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Event Report - Women 800 m Final

Calatyud wins in Cuban style

Zulia Calatyud evoked memories of the great Cuban champion Ana Quirot as she effortlessly destroyed a world class field to win the women’s 800m final on a rain-soaked track this evening.

The 25 year-old produced a perfectly controlled, beautifully judged display of middle distance running to inflict defeat on reigning double world champion Maria Mutola of Mozambique and a trio of much-fancied Russians who have blown away almost everyone else on the circuit this year.

Quirot, the world champion in 1995 and 1997, could not have run better than this. Calatyud’s winning time, 1:58.82, was slower than either of her compatriot’s victories but the manner of her performance was every bit as impressive Quirot’s 10 years ago when she returned from a serious domestic accident to win her first world title.

Calatyud has twice been an Olympic finalist, but she’s never looked this good. Left in her wake were Morocco’s Olympic silver medallist Hasna Benhassi and Russia’s Tatyana Andrianova who has been the world’s leading two-lap runner all year.

Benhassi now has another piece of silver to add to her collection as she came second in 1:59.42. Andrianova took the bronze in 1:59.60, fading in the straight but holding off Mutola who finished fourth, just as she did in Athens last summer.

By her own admission Mutola hasn’t been at her best this year as her form’s been hampered by injuries. But it was she who took on the early pace, leading the field through 200m in 28.42 with Calatyud on her shoulder and Andrianova plus USA’s Hazel Clark sitting just behind.

The same two led through the bell in 60.72 as all eight athletes were closely bunched. No one made a move until half way down the back straight where, as Mutola drifted out to counter the challenge of Calatyud, Andrianova squeezed through on the inside.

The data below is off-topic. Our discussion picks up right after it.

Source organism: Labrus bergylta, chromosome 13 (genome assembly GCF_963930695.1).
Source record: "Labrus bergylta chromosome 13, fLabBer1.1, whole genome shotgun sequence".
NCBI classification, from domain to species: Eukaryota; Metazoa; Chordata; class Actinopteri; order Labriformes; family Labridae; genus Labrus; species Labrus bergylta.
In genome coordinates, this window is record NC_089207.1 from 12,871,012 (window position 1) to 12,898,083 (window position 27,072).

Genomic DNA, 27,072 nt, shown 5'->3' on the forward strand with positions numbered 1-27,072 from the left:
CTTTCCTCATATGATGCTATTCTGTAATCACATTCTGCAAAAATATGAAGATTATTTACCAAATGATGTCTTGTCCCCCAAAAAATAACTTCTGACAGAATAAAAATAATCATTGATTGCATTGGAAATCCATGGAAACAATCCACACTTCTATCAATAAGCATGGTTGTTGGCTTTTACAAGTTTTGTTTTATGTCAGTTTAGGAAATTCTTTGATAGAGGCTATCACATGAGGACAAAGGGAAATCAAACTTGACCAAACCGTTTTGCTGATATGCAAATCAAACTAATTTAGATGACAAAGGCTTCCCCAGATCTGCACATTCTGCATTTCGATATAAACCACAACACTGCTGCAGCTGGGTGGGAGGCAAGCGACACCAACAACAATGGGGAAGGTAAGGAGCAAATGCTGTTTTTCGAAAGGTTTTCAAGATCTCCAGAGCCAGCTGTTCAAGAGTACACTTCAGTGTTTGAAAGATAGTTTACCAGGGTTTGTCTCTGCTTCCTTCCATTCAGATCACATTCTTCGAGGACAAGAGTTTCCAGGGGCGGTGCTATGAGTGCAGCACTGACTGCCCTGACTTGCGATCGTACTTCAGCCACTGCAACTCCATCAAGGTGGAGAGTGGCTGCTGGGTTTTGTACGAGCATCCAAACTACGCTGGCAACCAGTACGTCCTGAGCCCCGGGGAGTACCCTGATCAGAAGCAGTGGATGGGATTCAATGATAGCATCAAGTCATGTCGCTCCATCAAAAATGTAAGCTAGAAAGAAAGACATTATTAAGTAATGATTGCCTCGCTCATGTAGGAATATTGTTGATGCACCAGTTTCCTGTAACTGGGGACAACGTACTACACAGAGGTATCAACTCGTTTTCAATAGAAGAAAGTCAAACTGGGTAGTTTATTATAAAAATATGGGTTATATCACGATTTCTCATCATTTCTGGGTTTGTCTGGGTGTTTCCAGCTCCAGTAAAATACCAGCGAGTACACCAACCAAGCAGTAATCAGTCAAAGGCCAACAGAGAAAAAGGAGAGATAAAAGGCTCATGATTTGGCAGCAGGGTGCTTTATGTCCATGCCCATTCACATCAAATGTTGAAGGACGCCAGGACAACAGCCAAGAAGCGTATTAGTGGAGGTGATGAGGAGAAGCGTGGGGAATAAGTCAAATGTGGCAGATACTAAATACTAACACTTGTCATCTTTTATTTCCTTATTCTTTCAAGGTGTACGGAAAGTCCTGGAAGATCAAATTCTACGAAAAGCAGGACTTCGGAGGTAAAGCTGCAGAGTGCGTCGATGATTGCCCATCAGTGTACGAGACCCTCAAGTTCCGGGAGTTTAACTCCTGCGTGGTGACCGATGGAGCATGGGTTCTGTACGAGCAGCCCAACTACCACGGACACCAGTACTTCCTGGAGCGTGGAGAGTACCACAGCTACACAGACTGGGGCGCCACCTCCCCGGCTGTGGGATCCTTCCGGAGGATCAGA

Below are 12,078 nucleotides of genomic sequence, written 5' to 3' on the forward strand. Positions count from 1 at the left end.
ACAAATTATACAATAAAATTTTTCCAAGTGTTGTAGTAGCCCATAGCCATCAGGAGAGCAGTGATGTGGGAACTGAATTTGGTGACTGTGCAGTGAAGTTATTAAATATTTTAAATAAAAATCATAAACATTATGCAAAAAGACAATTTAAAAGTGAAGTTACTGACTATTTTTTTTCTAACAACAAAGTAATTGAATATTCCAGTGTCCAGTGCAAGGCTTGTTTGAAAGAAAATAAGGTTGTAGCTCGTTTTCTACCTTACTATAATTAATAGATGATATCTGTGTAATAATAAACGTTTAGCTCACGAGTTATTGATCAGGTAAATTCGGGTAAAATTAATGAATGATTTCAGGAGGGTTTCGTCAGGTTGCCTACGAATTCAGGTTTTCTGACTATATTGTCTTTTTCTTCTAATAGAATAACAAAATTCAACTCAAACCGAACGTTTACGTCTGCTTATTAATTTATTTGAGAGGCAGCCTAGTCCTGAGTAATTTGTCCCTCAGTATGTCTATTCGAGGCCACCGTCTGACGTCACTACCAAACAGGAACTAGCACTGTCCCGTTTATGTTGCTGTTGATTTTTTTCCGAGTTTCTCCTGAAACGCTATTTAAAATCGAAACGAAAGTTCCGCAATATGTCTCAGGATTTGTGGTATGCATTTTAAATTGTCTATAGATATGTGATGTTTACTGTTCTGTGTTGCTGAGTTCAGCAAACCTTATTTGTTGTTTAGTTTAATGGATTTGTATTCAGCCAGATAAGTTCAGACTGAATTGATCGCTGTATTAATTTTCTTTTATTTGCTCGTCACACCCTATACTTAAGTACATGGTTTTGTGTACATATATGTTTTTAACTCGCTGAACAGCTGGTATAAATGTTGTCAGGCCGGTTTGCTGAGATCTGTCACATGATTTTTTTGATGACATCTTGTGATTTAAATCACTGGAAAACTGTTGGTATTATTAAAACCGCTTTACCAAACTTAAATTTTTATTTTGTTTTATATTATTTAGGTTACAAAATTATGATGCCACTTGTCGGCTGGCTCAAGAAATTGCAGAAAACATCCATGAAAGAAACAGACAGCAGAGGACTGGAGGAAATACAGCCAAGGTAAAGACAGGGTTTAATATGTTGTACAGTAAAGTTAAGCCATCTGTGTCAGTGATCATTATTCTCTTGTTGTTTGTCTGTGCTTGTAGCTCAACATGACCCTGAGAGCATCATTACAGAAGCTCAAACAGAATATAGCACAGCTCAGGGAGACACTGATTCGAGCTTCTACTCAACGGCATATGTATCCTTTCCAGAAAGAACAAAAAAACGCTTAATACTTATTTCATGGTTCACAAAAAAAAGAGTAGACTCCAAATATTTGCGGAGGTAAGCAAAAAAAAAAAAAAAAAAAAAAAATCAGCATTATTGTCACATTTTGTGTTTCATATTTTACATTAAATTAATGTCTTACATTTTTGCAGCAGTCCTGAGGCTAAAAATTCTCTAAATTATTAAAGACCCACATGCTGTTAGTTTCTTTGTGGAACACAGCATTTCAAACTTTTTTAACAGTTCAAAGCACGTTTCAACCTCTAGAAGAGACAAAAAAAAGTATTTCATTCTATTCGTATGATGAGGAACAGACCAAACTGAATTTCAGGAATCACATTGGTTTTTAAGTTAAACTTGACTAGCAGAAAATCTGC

Benhassi, who’d sat at the back for most of the race, began to move up as the Cuban started her attack. Winding up the pace slowly, she led through 600m as Mutola was swallowed by the Moroccan and the Russian. It looked like she was finished, but Mutola hasn’t won three world titles without knowing how to fight.

Calatyud stretched again around the bend and began to pull away as they entered the straight. Briefly, it seemed Andrianova was closing the gap but Calatyud had much in reserve.

Looking totally relaxed, she opened her legs again 80 metres from the line and pulled away. While the rest were fighting and struggling behind her, she seemed to float over the wet surface and crossed the line with more than half a second to spare.

Mutola, having looked out of it at 600m, fought her way through for fourth, missing her sixth world championship medal by 0.11 seconds.

All that remained for Calatyud was to enjoy her lap of honour and receive the congratulations of Cuba’s 1976 Olympic champion Alberto Juantorena – a fitting tribute for such a fine performance.